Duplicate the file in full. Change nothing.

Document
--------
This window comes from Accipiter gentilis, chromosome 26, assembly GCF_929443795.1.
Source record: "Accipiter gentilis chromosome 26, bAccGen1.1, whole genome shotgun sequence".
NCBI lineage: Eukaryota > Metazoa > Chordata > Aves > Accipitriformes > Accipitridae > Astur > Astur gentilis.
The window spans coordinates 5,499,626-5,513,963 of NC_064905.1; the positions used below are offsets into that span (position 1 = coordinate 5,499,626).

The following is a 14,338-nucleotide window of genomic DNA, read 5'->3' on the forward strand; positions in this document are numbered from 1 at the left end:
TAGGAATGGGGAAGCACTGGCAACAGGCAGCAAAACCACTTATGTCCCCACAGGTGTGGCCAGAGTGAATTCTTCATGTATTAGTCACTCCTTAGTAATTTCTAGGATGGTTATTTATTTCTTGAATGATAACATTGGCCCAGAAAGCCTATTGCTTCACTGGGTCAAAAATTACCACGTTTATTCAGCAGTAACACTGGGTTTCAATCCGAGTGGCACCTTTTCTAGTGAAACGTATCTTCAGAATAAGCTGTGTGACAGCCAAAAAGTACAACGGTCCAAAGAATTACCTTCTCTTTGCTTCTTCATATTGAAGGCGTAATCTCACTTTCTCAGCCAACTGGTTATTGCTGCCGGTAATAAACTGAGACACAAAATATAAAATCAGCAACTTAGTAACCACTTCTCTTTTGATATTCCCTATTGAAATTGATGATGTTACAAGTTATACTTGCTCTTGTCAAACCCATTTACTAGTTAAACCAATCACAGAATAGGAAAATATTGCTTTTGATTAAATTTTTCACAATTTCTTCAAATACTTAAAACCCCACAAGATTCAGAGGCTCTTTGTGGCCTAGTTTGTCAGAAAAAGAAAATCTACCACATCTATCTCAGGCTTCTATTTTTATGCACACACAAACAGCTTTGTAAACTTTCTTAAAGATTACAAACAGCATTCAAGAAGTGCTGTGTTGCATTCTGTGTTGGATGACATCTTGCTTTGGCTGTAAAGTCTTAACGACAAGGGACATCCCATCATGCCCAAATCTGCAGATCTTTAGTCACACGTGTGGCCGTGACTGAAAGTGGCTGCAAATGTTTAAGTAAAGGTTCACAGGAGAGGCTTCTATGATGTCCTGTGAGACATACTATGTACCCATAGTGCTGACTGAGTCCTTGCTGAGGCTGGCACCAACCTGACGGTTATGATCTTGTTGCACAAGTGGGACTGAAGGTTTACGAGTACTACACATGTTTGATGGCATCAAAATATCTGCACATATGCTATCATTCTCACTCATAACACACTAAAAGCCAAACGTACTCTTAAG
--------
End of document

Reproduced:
This window comes from Accipiter gentilis, chromosome 26, assembly GCF_929443795.1.
Source record: "Accipiter gentilis chromosome 26, bAccGen1.1, whole genome shotgun sequence".
NCBI lineage: Eukaryota > Metazoa > Chordata > Aves > Accipitriformes > Accipitridae > Astur > Astur gentilis.
The window spans coordinates 5,499,626-5,513,963 of NC_064905.1; the positions used below are offsets into that span (position 1 = coordinate 5,499,626).

The following is a 14,338-nucleotide window of genomic DNA, read 5'->3' on the forward strand; positions in this document are numbered from 1 at the left end:
TAGGAATGGGGAAGCACTGGCAACAGGCAGCAAAACCACTTATGTCCCCACAGGTGTGGCCAGAGTGAATTCTTCATGTATTAGTCACTCCTTAGTAATTTCTAGGATGGTTATTTATTTCTTGAATGATAACATTGGCCCAGAAAGCCTATTGCTTCACTGGGTCAAAAATTACCACGTTTATTCAGCAGTAACACTGGGTTTCAATCCGAGTGGCACCTTTTCTAGTGAAACGTATCTTCAGAATAAGCTGTGTGACAGCCAAAAAGTACAACGGTCCAAAGAATTACCTTCTCTTTGCTTCTTCATATTGAAGGCGTAATCTCACTTTCTCAGCCAACTGGTTATTGCTGCCGGTAATAAACTGAGACACAAAATATAAAATCAGCAACTTAGTAACCACTTCTCTTTTGATATTCCCTATTGAAATTGATGATGTTACAAGTTATACTTGCTCTTGTCAAACCCATTTACTAGTTAAACCAATCACAGAATAGGAAAATATTGCTTTTGATTAAATTTTTCACAATTTCTTCAAATACTTAAAACCCCACAAGATTCAGAGGCTCTTTGTGGCCTAGTTTGTCAGAAAAAGAAAATCTACCACATCTATCTCAGGCTTCTATTTTTATGCACACACAAACAGCTTTGTAAACTTTCTTAAAGATTACAAACAGCATTCAAGAAGTGCTGTGTTGCATTCTGTGTTGGATGACATCTTGCTTTGGCTGTAAAGTCTTAACGACAAGGGACATCCCATCATGCCCAAATCTGCAGATCTTTAGTCACACGTGTGGCCGTGACTGAAAGTGGCTGCAAATGTTTAAGTAAAGGTTCACAGGAGAGGCTTCTATGATGTCCTGTGAGACATACTATGTACCCATAGTGCTGACTGAGTCCTTGCTGAGGCTGGCACCAACCTGACGGTTATGATCTTGTTGCACAAGTGGGACTGAAGGTTTACGAGTACTACACATGTTTGATGGCATCAAAATATCTGCACATATGCTATCATTCTCACTCATAACACACTAAAAGCCAAACGTACTCTTAAG